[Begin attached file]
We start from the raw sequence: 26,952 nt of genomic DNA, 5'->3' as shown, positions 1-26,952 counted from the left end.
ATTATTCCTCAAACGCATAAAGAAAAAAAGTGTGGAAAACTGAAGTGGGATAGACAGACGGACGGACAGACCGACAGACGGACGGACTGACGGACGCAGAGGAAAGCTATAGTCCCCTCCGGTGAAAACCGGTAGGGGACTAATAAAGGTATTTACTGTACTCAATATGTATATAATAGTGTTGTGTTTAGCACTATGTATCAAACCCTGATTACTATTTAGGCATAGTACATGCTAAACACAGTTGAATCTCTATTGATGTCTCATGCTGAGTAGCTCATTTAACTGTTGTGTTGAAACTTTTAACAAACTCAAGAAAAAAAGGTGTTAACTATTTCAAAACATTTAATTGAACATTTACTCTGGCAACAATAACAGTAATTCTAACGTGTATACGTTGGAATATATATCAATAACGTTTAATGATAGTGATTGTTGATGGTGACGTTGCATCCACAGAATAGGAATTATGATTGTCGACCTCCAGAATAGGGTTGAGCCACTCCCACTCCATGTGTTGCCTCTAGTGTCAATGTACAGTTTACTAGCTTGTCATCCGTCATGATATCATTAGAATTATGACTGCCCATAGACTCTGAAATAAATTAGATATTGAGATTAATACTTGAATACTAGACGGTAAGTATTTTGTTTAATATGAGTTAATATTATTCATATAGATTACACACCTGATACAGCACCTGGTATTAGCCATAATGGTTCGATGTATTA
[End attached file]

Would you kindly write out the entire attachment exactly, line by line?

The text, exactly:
We start from the raw sequence: 26,952 nt of genomic DNA, 5'->3' as shown, positions 1-26,952 counted from the left end.
ATTATTCCTCAAACGCATAAAGAAAAAAAGTGTGGAAAACTGAAGTGGGATAGACAGACGGACGGACAGACCGACAGACGGACGGACTGACGGACGCAGAGGAAAGCTATAGTCCCCTCCGGTGAAAACCGGTAGGGGACTAATAAAGGTATTTACTGTACTCAATATGTATATAATAGTGTTGTGTTTAGCACTATGTATCAAACCCTGATTACTATTTAGGCATAGTACATGCTAAACACAGTTGAATCTCTATTGATGTCTCATGCTGAGTAGCTCATTTAACTGTTGTGTTGAAACTTTTAACAAACTCAAGAAAAAAAGGTGTTAACTATTTCAAAACATTTAATTGAACATTTACTCTGGCAACAATAACAGTAATTCTAACGTGTATACGTTGGAATATATATCAATAACGTTTAATGATAGTGATTGTTGATGGTGACGTTGCATCCACAGAATAGGAATTATGATTGTCGACCTCCAGAATAGGGTTGAGCCACTCCCACTCCATGTGTTGCCTCTAGTGTCAATGTACAGTTTACTAGCTTGTCATCCGTCATGATATCATTAGAATTATGACTGCCCATAGACTCTGAAATAAATTAGATATTGAGATTAATACTTGAATACTAGACGGTAAGTATTTTGTTTAATATGAGTTAATATTATTCATATAGATTACACACCTGATACAGCACCTGGTATTAGCCATAATGGTTCGATGTATTA